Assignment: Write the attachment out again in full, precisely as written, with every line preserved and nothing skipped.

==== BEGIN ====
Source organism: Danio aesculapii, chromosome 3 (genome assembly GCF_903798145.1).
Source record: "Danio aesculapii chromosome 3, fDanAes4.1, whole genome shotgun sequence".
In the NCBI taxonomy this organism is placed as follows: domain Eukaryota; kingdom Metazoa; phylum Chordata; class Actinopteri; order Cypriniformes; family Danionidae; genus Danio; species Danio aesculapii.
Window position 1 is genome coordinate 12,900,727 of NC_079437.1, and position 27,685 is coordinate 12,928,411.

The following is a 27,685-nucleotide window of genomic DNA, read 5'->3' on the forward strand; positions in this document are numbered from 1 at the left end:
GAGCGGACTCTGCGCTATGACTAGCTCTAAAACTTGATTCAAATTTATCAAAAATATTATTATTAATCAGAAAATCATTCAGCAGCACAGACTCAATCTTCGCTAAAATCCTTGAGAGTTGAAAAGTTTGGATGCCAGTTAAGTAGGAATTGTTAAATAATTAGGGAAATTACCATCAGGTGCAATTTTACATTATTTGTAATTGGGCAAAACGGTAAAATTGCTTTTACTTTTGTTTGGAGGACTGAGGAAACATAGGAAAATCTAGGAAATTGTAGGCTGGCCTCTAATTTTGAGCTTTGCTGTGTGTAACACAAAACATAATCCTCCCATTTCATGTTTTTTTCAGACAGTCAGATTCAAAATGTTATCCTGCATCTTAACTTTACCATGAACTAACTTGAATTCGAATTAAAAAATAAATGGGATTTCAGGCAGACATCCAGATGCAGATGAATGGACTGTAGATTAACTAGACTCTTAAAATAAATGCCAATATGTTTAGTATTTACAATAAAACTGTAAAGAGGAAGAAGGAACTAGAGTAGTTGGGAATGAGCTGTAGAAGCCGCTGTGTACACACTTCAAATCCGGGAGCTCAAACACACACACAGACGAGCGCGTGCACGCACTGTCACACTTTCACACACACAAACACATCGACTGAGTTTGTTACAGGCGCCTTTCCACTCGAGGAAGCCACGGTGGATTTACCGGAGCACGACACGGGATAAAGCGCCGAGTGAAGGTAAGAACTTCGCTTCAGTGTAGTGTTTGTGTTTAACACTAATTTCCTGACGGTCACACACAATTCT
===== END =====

Source organism: Danio aesculapii, chromosome 3 (genome assembly GCF_903798145.1).
Source record: "Danio aesculapii chromosome 3, fDanAes4.1, whole genome shotgun sequence".
In the NCBI taxonomy this organism is placed as follows: domain Eukaryota; kingdom Metazoa; phylum Chordata; class Actinopteri; order Cypriniformes; family Danionidae; genus Danio; species Danio aesculapii.
Window position 1 is genome coordinate 12,900,727 of NC_079437.1, and position 27,685 is coordinate 12,928,411.

The following is a 27,685-nucleotide window of genomic DNA, read 5'->3' on the forward strand; positions in this document are numbered from 1 at the left end:
GAGCGGACTCTGCGCTATGACTAGCTCTAAAACTTGATTCAAATTTATCAAAAATATTATTATTAATCAGAAAATCATTCAGCAGCACAGACTCAATCTTCGCTAAAATCCTTGAGAGTTGAAAAGTTTGGATGCCAGTTAAGTAGGAATTGTTAAATAATTAGGGAAATTACCATCAGGTGCAATTTTACATTATTTGTAATTGGGCAAAACGGTAAAATTGCTTTTACTTTTGTTTGGAGGACTGAGGAAACATAGGAAAATCTAGGAAATTGTAGGCTGGCCTCTAATTTTGAGCTTTGCTGTGTGTAACACAAAACATAATCCTCCCATTTCATGTTTTTTTCAGACAGTCAGATTCAAAATGTTATCCTGCATCTTAACTTTACCATGAACTAACTTGAATTCGAATTAAAAAATAAATGGGATTTCAGGCAGACATCCAGATGCAGATGAATGGACTGTAGATTAACTAGACTCTTAAAATAAATGCCAATATGTTTAGTATTTACAATAAAACTGTAAAGAGGAAGAAGGAACTAGAGTAGTTGGGAATGAGCTGTAGAAGCCGCTGTGTACACACTTCAAATCCGGGAGCTCAAACACACACACAGACGAGCGCGTGCACGCACTGTCACACTTTCACACACACAAACACATCGACTGAGTTTGTTACAGGCGCCTTTCCACTCGAGGAAGCCACGGTGGATTTACCGGAGCACGACACGGGATAAAGCGCCGAGTGAAGGTAAGAACTTCGCTTCAGTGTAGTGTTTGTGTTTAACACTAATTTCCTGACGGTCACACACAATTCT